Razor-sharp, brimming with insight and humour, and never shy to provoke some laughs, The Nature of Love is the third feature from Canadian actor turned director Monia Chokri (A Brother’s Love, MIFF 2019; An Extraordinary Person, MIFF 2014). In this Cannes Un Certain Regard comedy, the ineffability of romance is put to the test by an unfaithful married philosopher. Forty-year-old Sophia is a university lecturer with expertise in the philosophy of love, rattling off lines by Plato, whenever she can. But her marriage to a fellow academic, while comfortable, has grown lifeless and dull. Passion overrides when she meets Sylvain, the hulking, hirsute builder in charge of renovating their lake cabin.
A grieving girl (vibrant newcomer Lola Campbell) connects with her estranged father (Harris Dickinson, Triangle of Sadness, MIFF 2022) in this Sundance World Cinema Grand Jury Prize- winning debut. Infused with warmth and light, Charlotte Regan’s energetic and inventive Scrapper depicts coming of age with stinging frankness, tempered with whimsy, wit and even forays into magic realism – a style that’s been described as a blend of Ken Loach and Wes Anderson.
20,000 Species of Bees
Nine-year-old Sofia Otero made history as the youngest actor to be awarded the Berlinale’s prestigious Silver Bear for Best Leading Performance for her work in 20,000 Species of Bees. Beautifully shot on a handheld camera in Basque country, this empathetic exploration of gender and generations is a tender and compassionate film about the trans experience by director Estibaliz Urresola Solaguren.
Premiering at this year’s Berlinale, Sam H Freeman and Ng Choon Ping’s exhilarating debut Femme, masterfully toys with the passive weakness often associated with the ‘femme’ label through the story of drag queen who decides to turn the tables on his abuser after being attacked outside a London nightclub. Intriguing and topical, and with sensational star turns from Nathan Stewart-Jarrett (Candyman) and George MacKay (True History of the Kelly Gang), the film is an explosive neon-lit morality play that showcases a bracing, subversive new direction for the genre.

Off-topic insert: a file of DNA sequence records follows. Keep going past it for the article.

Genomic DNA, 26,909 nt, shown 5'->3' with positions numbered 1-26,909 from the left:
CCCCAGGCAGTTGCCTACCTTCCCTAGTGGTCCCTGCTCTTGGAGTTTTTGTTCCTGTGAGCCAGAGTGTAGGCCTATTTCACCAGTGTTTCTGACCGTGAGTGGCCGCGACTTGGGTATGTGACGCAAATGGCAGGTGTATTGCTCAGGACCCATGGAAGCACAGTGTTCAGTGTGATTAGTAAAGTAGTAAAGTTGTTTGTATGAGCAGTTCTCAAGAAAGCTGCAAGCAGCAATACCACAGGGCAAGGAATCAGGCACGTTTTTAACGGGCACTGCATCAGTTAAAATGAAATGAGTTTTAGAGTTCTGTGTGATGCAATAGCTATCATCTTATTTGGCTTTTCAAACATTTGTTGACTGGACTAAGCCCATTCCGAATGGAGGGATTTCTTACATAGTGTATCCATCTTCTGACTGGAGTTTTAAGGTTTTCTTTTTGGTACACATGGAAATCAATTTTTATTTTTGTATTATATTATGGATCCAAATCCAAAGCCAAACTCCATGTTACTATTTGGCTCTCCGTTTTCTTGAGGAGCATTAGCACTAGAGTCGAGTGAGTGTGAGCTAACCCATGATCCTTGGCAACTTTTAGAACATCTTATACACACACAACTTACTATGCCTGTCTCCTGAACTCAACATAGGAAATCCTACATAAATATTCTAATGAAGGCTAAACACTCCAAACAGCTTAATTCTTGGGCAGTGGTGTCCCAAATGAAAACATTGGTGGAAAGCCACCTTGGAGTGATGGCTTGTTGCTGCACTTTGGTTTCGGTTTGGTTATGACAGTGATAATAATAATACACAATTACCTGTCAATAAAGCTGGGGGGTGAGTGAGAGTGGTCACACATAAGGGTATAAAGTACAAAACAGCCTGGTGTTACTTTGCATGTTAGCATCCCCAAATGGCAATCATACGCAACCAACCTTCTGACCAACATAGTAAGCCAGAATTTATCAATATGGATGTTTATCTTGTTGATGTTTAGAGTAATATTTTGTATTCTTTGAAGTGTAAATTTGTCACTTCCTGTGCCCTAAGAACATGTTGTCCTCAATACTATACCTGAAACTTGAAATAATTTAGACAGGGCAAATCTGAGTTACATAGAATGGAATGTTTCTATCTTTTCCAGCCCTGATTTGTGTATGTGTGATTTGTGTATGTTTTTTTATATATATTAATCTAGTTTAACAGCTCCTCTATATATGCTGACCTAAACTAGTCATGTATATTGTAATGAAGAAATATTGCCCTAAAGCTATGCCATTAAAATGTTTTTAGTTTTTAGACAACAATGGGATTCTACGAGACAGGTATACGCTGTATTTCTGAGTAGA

The Breaking Ice
The French New Wave lives on in The Breaking Ice, the luminous, snow-covered Gen Z love triangle from Wet Season (MIFF 2020) and Ilo Ilo (MIFF 2013) directed by Anthony Chen. Chen (whose recent film Drift also screens at this year’s MIFF) thrilled Cannes audiences with this valentine to the French nouvelle vague – especially François Truffaut’s Jules et Jim and Jean-Luc Godard’s Bande à part (MIFF 1965). Intimate and self-consciously cinematic, the film is so ethereally observed that its metaphors for youthful disaffection and the possibility of transformation never feel heavy-handed. Instead, the Singaporean director ensures his film’s emotional power comes from its evanescence: the freedom of realising nothing should be forever frozen.
Adapted from Alysia Abbott’s 2013 memoir by first-time Australian writer-director Andrew Durham, Fairyland is the heartfelt Sofia Coppola-produced drama exploring the intricacies of a father-daughter bond blossoming amid queer liberation and the AIDS crisis. Powerfully understated performances from Scoot McNairy (True Detective) and Emilia Jones (CODA, MIFF 2021) are further buoyed by an exquisite ensemble cast, which includes Geena Davis, Adam Lambert, Maria Bakalova (Bodies Bodies Bodies, MIFF 2022) and Australian actor Cody Fern (American Horror Story).